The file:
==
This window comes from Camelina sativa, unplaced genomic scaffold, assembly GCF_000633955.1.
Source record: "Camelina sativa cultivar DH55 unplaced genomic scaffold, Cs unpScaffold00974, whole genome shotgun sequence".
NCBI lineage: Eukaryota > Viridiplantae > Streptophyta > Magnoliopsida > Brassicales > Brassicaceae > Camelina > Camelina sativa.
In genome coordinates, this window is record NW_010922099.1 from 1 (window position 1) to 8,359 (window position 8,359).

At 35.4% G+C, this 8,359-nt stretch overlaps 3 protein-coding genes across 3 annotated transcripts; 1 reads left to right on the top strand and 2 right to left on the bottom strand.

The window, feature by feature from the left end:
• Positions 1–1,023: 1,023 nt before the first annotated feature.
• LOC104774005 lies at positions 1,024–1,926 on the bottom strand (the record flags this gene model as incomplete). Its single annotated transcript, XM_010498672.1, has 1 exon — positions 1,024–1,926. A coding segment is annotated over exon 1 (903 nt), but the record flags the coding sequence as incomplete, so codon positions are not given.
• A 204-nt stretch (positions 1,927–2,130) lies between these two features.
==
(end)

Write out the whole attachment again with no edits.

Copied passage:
This window comes from Camelina sativa, unplaced genomic scaffold, assembly GCF_000633955.1.
Source record: "Camelina sativa cultivar DH55 unplaced genomic scaffold, Cs unpScaffold00974, whole genome shotgun sequence".
NCBI lineage: Eukaryota > Viridiplantae > Streptophyta > Magnoliopsida > Brassicales > Brassicaceae > Camelina > Camelina sativa.
In genome coordinates, this window is record NW_010922099.1 from 1 (window position 1) to 8,359 (window position 8,359).

At 35.4% G+C, this 8,359-nt stretch overlaps 3 protein-coding genes across 3 annotated transcripts; 1 reads left to right on the top strand and 2 right to left on the bottom strand.

The window, feature by feature from the left end:
• Positions 1–1,023: 1,023 nt before the first annotated feature.
• LOC104774005 lies at positions 1,024–1,926 on the bottom strand (the record flags this gene model as incomplete). Its single annotated transcript, XM_010498672.1, has 1 exon — positions 1,024–1,926. A coding segment is annotated over exon 1 (903 nt), but the record flags the coding sequence as incomplete, so codon positions are not given.
• A 204-nt stretch (positions 1,927–2,130) lies between these two features.